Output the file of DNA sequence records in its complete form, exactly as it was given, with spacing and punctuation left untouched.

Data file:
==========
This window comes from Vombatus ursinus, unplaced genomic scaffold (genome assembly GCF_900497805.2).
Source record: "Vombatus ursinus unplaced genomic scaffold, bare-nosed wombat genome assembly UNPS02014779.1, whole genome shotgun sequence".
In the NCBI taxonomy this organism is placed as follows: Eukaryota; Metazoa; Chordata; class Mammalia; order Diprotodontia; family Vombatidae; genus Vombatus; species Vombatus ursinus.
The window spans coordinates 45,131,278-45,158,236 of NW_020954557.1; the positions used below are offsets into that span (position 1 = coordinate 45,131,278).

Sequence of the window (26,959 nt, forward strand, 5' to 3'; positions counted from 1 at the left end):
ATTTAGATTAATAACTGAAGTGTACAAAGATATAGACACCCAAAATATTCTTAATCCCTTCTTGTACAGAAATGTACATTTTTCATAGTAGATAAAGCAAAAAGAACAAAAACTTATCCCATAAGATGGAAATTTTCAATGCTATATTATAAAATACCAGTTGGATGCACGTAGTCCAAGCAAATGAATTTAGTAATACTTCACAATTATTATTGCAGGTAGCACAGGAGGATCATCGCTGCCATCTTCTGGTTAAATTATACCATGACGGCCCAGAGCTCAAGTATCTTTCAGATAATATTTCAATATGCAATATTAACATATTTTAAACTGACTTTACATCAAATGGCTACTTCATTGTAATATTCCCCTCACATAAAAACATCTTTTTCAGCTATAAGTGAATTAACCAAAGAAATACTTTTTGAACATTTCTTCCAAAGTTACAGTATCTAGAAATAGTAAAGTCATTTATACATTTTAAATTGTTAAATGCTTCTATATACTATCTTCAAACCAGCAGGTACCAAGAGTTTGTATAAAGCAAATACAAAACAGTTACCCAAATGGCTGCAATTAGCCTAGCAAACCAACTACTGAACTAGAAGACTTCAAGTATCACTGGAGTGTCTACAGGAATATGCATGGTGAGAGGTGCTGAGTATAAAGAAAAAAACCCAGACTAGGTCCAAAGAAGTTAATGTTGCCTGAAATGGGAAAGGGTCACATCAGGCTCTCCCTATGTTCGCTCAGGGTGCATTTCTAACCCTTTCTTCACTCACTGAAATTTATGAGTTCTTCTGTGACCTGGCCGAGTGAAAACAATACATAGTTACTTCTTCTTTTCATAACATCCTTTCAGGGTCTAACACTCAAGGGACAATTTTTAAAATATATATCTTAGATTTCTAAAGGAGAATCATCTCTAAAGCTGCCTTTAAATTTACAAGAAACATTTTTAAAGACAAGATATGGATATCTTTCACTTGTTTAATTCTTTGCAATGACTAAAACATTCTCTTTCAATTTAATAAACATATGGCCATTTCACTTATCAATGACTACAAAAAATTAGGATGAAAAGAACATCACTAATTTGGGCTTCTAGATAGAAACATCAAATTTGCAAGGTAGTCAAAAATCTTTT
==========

This window comes from Vombatus ursinus, unplaced genomic scaffold (genome assembly GCF_900497805.2).
Source record: "Vombatus ursinus unplaced genomic scaffold, bare-nosed wombat genome assembly UNPS02014779.1, whole genome shotgun sequence".
In the NCBI taxonomy this organism is placed as follows: Eukaryota; Metazoa; Chordata; class Mammalia; order Diprotodontia; family Vombatidae; genus Vombatus; species Vombatus ursinus.
The window spans coordinates 45,131,278-45,158,236 of NW_020954557.1; the positions used below are offsets into that span (position 1 = coordinate 45,131,278).

Sequence of the window (26,959 nt, forward strand, 5' to 3'; positions counted from 1 at the left end):
ATTTAGATTAATAACTGAAGTGTACAAAGATATAGACACCCAAAATATTCTTAATCCCTTCTTGTACAGAAATGTACATTTTTCATAGTAGATAAAGCAAAAAGAACAAAAACTTATCCCATAAGATGGAAATTTTCAATGCTATATTATAAAATACCAGTTGGATGCACGTAGTCCAAGCAAATGAATTTAGTAATACTTCACAATTATTATTGCAGGTAGCACAGGAGGATCATCGCTGCCATCTTCTGGTTAAATTATACCATGACGGCCCAGAGCTCAAGTATCTTTCAGATAATATTTCAATATGCAATATTAACATATTTTAAACTGACTTTACATCAAATGGCTACTTCATTGTAATATTCCCCTCACATAAAAACATCTTTTTCAGCTATAAGTGAATTAACCAAAGAAATACTTTTTGAACATTTCTTCCAAAGTTACAGTATCTAGAAATAGTAAAGTCATTTATACATTTTAAATTGTTAAATGCTTCTATATACTATCTTCAAACCAGCAGGTACCAAGAGTTTGTATAAAGCAAATACAAAACAGTTACCCAAATGGCTGCAATTAGCCTAGCAAACCAACTACTGAACTAGAAGACTTCAAGTATCACTGGAGTGTCTACAGGAATATGCATGGTGAGAGGTGCTGAGTATAAAGAAAAAAACCCAGACTAGGTCCAAAGAAGTTAATGTTGCCTGAAATGGGAAAGGGTCACATCAGGCTCTCCCTATGTTCGCTCAGGGTGCATTTCTAACCCTTTCTTCACTCACTGAAATTTATGAGTTCTTCTGTGACCTGGCCGAGTGAAAACAATACATAGTTACTTCTTCTTTTCATAACATCCTTTCAGGGTCTAACACTCAAGGGACAATTTTTAAAATATATATCTTAGATTTCTAAAGGAGAATCATCTCTAAAGCTGCCTTTAAATTTACAAGAAACATTTTTAAAGACAAGATATGGATATCTTTCACTTGTTTAATTCTTTGCAATGACTAAAACATTCTCTTTCAATTTAATAAACATATGGCCATTTCACTTATCAATGACTACAAAAAATTAGGATGAAAAGAACATCACTAATTTGGGCTTCTAGATAGAAACATCAAATTTGCAAGGTAGTCAAAAATCTTTT